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Legislative Assembly for the ACT: 2003 Week 3 Hansard (12 March) . . Page.. 931..


MR QUINLAN (continuing):

not actually belong to one or other of the hospitals. That is an effective way to provide very costly equipment across the couple of major hospitals in town.

Should we close the sterilisation service down, we would leave ourselves in a situation where each of those units may well have to provide itself with a full suite of equipment, which may or may not be needed from time to time, and that would be quite expensive. I am informed, again, that that equipment is very expensive. I am even informed that when some of the equipment is only used occasionally, it is transported down from Sydney and sent back. That is how expensive the stuff is. It is cheaper, effectively, to transport it and hire it than it is to buy it and keep it.

So, there are some sound commercial reasons for wanting to keep this going. That is the basis behind what I have said. A year ago it chewed and chewed money, partly because it had some very poor contracts outside the ACT.

MR CORNWELL: I have a supplementary question. Why would the workers in the linen service take any comfort from the promise that the linen service would continue "no matter what"when, even last year-again, at page 128 of the estimates Hansard-you went on to say, "This is a service that at this point at least is a necessary service within the territory, and we might be able to find some alternative if we disaggregated the whole thing. But in the short to mid term it is necessary."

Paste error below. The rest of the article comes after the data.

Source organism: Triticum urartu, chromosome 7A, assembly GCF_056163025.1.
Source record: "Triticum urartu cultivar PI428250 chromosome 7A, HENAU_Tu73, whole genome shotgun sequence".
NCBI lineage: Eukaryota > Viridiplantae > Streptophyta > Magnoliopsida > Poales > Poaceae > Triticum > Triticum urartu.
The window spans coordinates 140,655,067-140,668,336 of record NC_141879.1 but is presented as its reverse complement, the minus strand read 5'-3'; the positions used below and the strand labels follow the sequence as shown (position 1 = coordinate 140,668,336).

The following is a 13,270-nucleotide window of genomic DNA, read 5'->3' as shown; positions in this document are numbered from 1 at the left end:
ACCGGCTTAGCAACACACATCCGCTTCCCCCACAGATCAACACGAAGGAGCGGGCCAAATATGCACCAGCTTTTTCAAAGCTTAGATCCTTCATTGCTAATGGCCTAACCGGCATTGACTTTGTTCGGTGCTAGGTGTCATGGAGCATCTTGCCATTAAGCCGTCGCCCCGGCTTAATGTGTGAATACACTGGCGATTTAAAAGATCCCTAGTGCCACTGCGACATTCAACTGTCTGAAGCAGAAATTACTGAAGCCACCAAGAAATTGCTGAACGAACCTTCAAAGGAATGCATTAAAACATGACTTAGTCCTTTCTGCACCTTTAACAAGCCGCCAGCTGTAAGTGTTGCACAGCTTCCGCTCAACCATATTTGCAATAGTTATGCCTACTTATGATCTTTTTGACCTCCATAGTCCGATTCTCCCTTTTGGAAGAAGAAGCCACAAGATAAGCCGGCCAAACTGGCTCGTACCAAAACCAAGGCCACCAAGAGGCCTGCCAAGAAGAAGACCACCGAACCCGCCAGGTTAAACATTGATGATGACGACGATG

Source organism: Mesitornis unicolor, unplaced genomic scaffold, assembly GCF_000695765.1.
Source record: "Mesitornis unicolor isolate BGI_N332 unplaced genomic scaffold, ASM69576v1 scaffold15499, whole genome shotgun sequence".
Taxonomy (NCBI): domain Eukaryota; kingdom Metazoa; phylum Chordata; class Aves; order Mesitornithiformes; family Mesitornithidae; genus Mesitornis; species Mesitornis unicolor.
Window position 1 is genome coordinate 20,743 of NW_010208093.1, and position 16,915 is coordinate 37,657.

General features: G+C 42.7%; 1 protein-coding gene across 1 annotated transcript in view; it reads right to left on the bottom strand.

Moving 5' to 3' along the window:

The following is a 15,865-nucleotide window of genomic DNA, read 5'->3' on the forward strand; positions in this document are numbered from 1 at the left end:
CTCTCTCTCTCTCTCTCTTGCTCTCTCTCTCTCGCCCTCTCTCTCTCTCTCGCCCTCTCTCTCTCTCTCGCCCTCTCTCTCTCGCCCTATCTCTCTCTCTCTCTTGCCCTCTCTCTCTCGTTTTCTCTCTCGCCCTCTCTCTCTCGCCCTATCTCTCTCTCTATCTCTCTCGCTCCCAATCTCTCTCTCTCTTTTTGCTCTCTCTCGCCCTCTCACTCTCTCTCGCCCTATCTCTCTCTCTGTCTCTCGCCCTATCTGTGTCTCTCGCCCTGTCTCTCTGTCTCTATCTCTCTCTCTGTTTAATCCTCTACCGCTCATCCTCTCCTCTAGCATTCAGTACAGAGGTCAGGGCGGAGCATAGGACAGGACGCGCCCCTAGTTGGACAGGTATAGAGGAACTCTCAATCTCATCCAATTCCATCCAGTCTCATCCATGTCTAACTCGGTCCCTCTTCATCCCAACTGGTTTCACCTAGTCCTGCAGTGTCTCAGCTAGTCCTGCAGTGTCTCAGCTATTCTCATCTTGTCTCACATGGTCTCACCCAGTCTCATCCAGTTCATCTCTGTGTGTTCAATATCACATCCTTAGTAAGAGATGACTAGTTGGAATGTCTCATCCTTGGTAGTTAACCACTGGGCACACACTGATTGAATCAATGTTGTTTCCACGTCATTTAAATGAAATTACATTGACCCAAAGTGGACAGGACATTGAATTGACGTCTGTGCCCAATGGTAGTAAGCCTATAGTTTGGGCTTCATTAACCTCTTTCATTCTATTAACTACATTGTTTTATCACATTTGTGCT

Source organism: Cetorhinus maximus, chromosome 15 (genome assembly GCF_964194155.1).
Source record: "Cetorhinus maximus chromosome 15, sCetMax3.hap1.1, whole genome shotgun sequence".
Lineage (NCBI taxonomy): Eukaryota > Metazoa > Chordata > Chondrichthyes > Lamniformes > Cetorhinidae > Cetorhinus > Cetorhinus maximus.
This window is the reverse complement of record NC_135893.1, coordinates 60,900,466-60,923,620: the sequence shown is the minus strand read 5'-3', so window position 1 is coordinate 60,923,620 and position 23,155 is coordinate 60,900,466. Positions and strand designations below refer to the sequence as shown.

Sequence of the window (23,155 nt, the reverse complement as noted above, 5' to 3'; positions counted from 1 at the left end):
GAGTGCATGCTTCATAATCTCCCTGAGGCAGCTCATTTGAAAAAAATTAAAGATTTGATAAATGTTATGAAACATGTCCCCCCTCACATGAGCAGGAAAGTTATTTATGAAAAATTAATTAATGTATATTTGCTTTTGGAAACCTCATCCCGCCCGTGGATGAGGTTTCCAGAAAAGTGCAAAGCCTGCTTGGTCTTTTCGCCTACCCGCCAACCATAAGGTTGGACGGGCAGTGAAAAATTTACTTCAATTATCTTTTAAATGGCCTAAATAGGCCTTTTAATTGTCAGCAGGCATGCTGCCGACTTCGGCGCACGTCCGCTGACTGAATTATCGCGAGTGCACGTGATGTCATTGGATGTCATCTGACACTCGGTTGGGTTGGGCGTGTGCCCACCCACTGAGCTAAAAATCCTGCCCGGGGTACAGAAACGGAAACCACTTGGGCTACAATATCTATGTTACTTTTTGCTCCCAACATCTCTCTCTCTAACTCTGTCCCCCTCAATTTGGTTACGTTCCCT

Why would the workers in the linen service take comfort in your promise, "It will continue no matter what,"considering what has happened to other Totalcare workers?

MR QUINLAN: I still remain bemused by the fact that Mr Cornwell defends the workers of Totalcare. It strikes me as the ultimate irony.

Mr Smyth: Why?

MR QUINLAN: Because it was quite clearly stated by one of the union reps this morning on radio that all of the workers had known that it was set up by the previous government and set up to fail.

To a large extent, Mr Cornwell, you answered your own question when you quoted what I said last year that in the short to medium term it is absolutely essential. We need to keep it because there is no alternative in the short to medium term. There is absolutely no alternative. I am sure you are conscious of the magnitude of this enterprise and that an alternative is not going to spring up overnight in Canberra or, probably, within near reach of Canberra.

Pine forest land-reallocation

MRS DUNNE: My question is to the Minister for Planning. Minister, can you advise what progress has been made with the allocation of former pine forest land burnt in the fires of Christmas 2001? You are the minister for land allocation?

MR CORBELL: I am afraid I do not understand the question. Allocation to what, for what, Mr Speaker?


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